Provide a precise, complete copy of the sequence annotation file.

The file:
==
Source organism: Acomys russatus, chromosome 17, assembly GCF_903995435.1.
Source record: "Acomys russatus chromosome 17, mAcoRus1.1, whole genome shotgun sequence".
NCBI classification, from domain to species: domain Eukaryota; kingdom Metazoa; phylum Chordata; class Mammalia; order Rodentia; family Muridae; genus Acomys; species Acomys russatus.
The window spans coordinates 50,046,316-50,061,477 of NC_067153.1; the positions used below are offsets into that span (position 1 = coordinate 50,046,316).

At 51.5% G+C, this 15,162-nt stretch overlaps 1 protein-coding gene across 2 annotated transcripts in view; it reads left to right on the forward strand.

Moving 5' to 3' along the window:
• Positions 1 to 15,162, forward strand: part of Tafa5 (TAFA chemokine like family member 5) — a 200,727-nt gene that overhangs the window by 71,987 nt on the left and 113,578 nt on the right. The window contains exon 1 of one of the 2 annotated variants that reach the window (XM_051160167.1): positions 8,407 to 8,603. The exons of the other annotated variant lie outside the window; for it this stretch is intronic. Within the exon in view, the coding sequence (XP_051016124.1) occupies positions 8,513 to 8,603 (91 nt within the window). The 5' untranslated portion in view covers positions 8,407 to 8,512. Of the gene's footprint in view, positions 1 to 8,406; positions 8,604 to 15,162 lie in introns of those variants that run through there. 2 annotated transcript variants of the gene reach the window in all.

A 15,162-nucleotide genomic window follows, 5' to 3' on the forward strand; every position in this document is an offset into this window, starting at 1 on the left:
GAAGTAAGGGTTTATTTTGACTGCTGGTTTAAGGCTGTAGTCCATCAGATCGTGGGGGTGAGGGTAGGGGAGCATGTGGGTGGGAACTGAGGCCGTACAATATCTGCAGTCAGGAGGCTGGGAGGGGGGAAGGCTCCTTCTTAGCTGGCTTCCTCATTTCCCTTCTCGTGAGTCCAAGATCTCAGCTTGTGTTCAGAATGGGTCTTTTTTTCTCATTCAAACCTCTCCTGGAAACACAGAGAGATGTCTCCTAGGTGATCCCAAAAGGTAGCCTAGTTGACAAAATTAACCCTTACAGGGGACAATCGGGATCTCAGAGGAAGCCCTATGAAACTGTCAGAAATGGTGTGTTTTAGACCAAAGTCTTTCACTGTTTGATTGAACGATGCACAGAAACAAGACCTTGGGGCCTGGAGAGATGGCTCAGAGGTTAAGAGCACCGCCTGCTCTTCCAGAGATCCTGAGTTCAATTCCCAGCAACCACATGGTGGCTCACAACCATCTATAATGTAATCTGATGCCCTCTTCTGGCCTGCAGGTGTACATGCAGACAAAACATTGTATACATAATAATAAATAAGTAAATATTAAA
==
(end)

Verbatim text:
Source organism: Acomys russatus, chromosome 17, assembly GCF_903995435.1.
Source record: "Acomys russatus chromosome 17, mAcoRus1.1, whole genome shotgun sequence".
NCBI classification, from domain to species: domain Eukaryota; kingdom Metazoa; phylum Chordata; class Mammalia; order Rodentia; family Muridae; genus Acomys; species Acomys russatus.
The window spans coordinates 50,046,316-50,061,477 of NC_067153.1; the positions used below are offsets into that span (position 1 = coordinate 50,046,316).

At 51.5% G+C, this 15,162-nt stretch overlaps 1 protein-coding gene across 2 annotated transcripts in view; it reads left to right on the forward strand.

Moving 5' to 3' along the window:
• Positions 1 to 15,162, forward strand: part of Tafa5 (TAFA chemokine like family member 5) — a 200,727-nt gene that overhangs the window by 71,987 nt on the left and 113,578 nt on the right. The window contains exon 1 of one of the 2 annotated variants that reach the window (XM_051160167.1): positions 8,407 to 8,603. The exons of the other annotated variant lie outside the window; for it this stretch is intronic. Within the exon in view, the coding sequence (XP_051016124.1) occupies positions 8,513 to 8,603 (91 nt within the window). The 5' untranslated portion in view covers positions 8,407 to 8,512. Of the gene's footprint in view, positions 1 to 8,406; positions 8,604 to 15,162 lie in introns of those variants that run through there. 2 annotated transcript variants of the gene reach the window in all.

A 15,162-nucleotide genomic window follows, 5' to 3' on the forward strand; every position in this document is an offset into this window, starting at 1 on the left:
GAAGTAAGGGTTTATTTTGACTGCTGGTTTAAGGCTGTAGTCCATCAGATCGTGGGGGTGAGGGTAGGGGAGCATGTGGGTGGGAACTGAGGCCGTACAATATCTGCAGTCAGGAGGCTGGGAGGGGGGAAGGCTCCTTCTTAGCTGGCTTCCTCATTTCCCTTCTCGTGAGTCCAAGATCTCAGCTTGTGTTCAGAATGGGTCTTTTTTTCTCATTCAAACCTCTCCTGGAAACACAGAGAGATGTCTCCTAGGTGATCCCAAAAGGTAGCCTAGTTGACAAAATTAACCCTTACAGGGGACAATCGGGATCTCAGAGGAAGCCCTATGAAACTGTCAGAAATGGTGTGTTTTAGACCAAAGTCTTTCACTGTTTGATTGAACGATGCACAGAAACAAGACCTTGGGGCCTGGAGAGATGGCTCAGAGGTTAAGAGCACCGCCTGCTCTTCCAGAGATCCTGAGTTCAATTCCCAGCAACCACATGGTGGCTCACAACCATCTATAATGTAATCTGATGCCCTCTTCTGGCCTGCAGGTGTACATGCAGACAAAACATTGTATACATAATAATAAATAAGTAAATATTAAA